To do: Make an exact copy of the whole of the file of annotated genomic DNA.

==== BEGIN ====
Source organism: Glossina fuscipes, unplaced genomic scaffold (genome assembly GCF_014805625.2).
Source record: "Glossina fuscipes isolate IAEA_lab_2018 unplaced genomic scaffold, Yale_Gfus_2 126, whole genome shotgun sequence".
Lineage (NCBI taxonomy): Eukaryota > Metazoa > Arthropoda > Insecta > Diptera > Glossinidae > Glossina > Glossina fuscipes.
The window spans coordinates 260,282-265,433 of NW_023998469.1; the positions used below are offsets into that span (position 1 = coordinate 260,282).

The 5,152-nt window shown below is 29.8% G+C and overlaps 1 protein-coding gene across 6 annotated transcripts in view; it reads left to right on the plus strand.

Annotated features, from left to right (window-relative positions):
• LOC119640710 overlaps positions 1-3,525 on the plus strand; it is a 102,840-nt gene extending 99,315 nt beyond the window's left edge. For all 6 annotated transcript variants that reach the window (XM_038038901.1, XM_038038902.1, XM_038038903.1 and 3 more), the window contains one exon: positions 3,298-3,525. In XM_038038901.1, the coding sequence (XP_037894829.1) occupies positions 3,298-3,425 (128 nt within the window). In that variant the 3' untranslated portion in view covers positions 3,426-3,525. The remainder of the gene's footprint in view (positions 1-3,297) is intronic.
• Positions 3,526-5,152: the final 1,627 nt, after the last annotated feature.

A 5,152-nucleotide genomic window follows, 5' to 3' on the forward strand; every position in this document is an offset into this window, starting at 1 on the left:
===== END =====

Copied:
Source organism: Glossina fuscipes, unplaced genomic scaffold (genome assembly GCF_014805625.2).
Source record: "Glossina fuscipes isolate IAEA_lab_2018 unplaced genomic scaffold, Yale_Gfus_2 126, whole genome shotgun sequence".
Lineage (NCBI taxonomy): Eukaryota > Metazoa > Arthropoda > Insecta > Diptera > Glossinidae > Glossina > Glossina fuscipes.
The window spans coordinates 260,282-265,433 of NW_023998469.1; the positions used below are offsets into that span (position 1 = coordinate 260,282).

The 5,152-nt window shown below is 29.8% G+C and overlaps 1 protein-coding gene across 6 annotated transcripts in view; it reads left to right on the plus strand.

Annotated features, from left to right (window-relative positions):
• LOC119640710 overlaps positions 1-3,525 on the plus strand; it is a 102,840-nt gene extending 99,315 nt beyond the window's left edge. For all 6 annotated transcript variants that reach the window (XM_038038901.1, XM_038038902.1, XM_038038903.1 and 3 more), the window contains one exon: positions 3,298-3,525. In XM_038038901.1, the coding sequence (XP_037894829.1) occupies positions 3,298-3,425 (128 nt within the window). In that variant the 3' untranslated portion in view covers positions 3,426-3,525. The remainder of the gene's footprint in view (positions 1-3,297) is intronic.
• Positions 3,526-5,152: the final 1,627 nt, after the last annotated feature.

A 5,152-nucleotide genomic window follows, 5' to 3' on the forward strand; every position in this document is an offset into this window, starting at 1 on the left: